Etymology
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neck (n.)

"that part of an animal body between the head and the trunk and which connects those parts," Middle English nekke, from Old English hnecca "neck, nape, back of the neck" (a fairly rare word) from Proto-Germanic *hnekk- "the nape of the neck" (source also of Old Frisian hnekka, Middle Dutch necke, Dutch nek, Old Norse hnakkr, Old High German hnach, German Nacken "neck"), with no certain cognates outside Germanic, though Klein's sources suggest PIE *knok- "high point, ridge" (source of Old Irish cnocc, Welsh cnwch, Old Breton cnoch "hill").

The more usual Old English words were hals (the general Germanic word, cognate with Gothic, Old Norse, Danish, Swedish, Dutch, German hals), from Proto-Germanic *halsaz, which is perhaps cognate with Latin collum (see collar (n.)); and sweora, swira "neck, nape," probably also from a PIE root meaning "column" (cognate with Old English swer "column," Sanskrit svaru- "post").

Oxen and other draught animals being yoked by the neck, it became a symbol of burdens, of submission or subjugation, and also resistance or obstinacy (compare stiff-necked). Figuratively, "life" (late 15c.) from the breaking or severing of the neck in legal executions. Meaning "narrow part at the top of a bottle" is from late 14c.; meaning "part of a garment which covers the neck" is from 1520s. Meaning "long, slender part of a stringed musical instrument" is from 1610s.

Sense of "isthmus, long, narrow strip of land connecting two larger ones" is from 1550s. Phrase neck of the woods (American English) is attested from 1780 in the sense of "narrow stretch of woods;" 1839 with meaning "settlement in a wooded region." To stick (one's) neck out "take a risk" is recorded by 1919, American English. Horses running neck and neck "at an equal pace" is attested from 1799; to win by a neck is from 1823. To be up to the neck "have a lot of" at first (mid-19c.) suggested "fed full," but since c. 1900 it has implied "in deep."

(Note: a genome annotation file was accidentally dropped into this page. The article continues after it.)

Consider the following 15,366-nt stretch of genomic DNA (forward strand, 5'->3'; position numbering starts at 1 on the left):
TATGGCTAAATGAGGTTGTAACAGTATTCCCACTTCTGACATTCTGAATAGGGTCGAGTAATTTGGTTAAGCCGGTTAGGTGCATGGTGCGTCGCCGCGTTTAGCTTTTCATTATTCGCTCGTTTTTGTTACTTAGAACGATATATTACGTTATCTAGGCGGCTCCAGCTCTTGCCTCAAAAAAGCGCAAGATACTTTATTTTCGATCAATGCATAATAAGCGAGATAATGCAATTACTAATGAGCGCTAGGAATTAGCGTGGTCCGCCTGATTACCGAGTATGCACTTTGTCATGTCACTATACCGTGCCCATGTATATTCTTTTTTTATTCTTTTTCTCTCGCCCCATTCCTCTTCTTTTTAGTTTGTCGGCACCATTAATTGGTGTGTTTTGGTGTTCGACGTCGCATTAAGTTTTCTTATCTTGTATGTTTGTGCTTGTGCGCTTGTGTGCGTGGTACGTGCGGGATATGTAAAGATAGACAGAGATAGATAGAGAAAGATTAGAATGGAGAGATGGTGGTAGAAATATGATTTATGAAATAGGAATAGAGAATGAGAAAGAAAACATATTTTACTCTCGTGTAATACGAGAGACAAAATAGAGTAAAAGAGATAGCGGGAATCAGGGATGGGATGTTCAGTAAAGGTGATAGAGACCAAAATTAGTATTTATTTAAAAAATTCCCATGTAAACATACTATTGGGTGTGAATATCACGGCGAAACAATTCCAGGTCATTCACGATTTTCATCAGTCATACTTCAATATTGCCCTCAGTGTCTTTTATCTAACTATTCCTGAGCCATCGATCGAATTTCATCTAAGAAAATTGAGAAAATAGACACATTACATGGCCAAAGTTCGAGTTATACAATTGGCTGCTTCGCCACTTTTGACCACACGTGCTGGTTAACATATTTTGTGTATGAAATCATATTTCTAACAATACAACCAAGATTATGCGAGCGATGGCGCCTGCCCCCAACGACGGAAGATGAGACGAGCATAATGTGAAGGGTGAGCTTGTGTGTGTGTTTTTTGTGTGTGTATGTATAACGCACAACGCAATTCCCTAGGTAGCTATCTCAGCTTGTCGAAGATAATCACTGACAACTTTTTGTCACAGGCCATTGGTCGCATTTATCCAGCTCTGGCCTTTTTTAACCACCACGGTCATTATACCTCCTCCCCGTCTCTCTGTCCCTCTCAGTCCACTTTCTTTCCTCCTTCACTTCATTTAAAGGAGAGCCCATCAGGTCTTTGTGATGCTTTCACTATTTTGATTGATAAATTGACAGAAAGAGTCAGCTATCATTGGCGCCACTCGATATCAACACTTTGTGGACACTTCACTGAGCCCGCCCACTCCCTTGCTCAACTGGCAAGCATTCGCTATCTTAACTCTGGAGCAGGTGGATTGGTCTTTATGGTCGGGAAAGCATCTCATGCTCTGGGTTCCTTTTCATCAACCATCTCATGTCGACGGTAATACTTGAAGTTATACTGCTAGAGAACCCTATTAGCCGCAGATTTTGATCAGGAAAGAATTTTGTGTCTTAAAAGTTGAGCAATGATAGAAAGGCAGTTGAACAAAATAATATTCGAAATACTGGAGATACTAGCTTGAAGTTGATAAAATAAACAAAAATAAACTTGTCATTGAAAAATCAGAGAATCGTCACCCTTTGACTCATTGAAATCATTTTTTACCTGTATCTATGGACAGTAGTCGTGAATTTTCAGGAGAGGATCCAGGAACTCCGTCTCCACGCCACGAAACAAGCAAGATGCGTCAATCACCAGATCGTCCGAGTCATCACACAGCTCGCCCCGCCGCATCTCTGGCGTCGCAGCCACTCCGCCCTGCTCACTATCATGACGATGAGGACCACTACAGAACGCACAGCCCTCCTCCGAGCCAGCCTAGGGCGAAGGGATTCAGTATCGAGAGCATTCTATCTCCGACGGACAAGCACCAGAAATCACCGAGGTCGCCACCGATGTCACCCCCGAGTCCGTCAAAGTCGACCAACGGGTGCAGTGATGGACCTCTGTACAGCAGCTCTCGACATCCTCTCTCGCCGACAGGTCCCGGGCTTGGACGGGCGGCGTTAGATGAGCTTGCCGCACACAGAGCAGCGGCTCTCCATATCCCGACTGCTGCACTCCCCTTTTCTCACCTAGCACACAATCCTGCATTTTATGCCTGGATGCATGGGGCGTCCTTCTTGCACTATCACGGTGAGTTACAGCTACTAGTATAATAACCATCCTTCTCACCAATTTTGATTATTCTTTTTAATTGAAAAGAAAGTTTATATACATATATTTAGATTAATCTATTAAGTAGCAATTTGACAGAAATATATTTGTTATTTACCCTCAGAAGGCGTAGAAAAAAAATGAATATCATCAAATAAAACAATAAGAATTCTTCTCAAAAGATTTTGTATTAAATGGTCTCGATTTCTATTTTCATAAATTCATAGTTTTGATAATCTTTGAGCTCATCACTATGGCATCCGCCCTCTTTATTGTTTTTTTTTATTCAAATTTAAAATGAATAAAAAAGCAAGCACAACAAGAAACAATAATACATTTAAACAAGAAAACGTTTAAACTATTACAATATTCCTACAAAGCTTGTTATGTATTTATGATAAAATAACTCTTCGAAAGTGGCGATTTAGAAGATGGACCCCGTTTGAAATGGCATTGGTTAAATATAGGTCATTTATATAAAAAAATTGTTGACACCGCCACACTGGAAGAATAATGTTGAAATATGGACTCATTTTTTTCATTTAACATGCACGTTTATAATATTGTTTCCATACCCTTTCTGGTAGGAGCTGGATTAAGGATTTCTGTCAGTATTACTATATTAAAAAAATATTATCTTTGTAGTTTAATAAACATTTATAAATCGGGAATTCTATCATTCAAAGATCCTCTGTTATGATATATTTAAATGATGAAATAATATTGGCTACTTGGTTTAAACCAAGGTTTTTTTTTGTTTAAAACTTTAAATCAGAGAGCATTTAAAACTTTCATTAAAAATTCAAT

neck (v.)

"to kiss, embrace, caress," 1825 (implied in necking) in northern England dialect, from neck (n.). Compare Middle English halsen "to embrace or caress affectionately, to fondle sexually," from hals (n.) "neck." Earlier, neck as a verb meant "to kill by a strike on the neck" (mid-15c.). Related: Necked.

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Definitions of neck
1
neck (n.)
the part of an organism (human or animal) that connects the head to the rest of the body;
the horse won by a neck
he admired her long graceful neck
Synonyms: cervix
neck (n.)
a narrow elongated projecting strip of land;
neck (n.)
a cut of meat from the neck of an animal;
neck (n.)
a narrow part of an artifact that resembles a neck in position or form;
the banjo had a long neck
the bottle had a wide neck
neck (n.)
an opening in a garment for the neck of the wearer; a part of the garment near the wearer's neck;
Synonyms: neck opening
2
neck (v.)
kiss, embrace, or fondle with sexual passion;
The couple were necking in the back seat of the car
Synonyms: make out
From wordnet.princeton.edu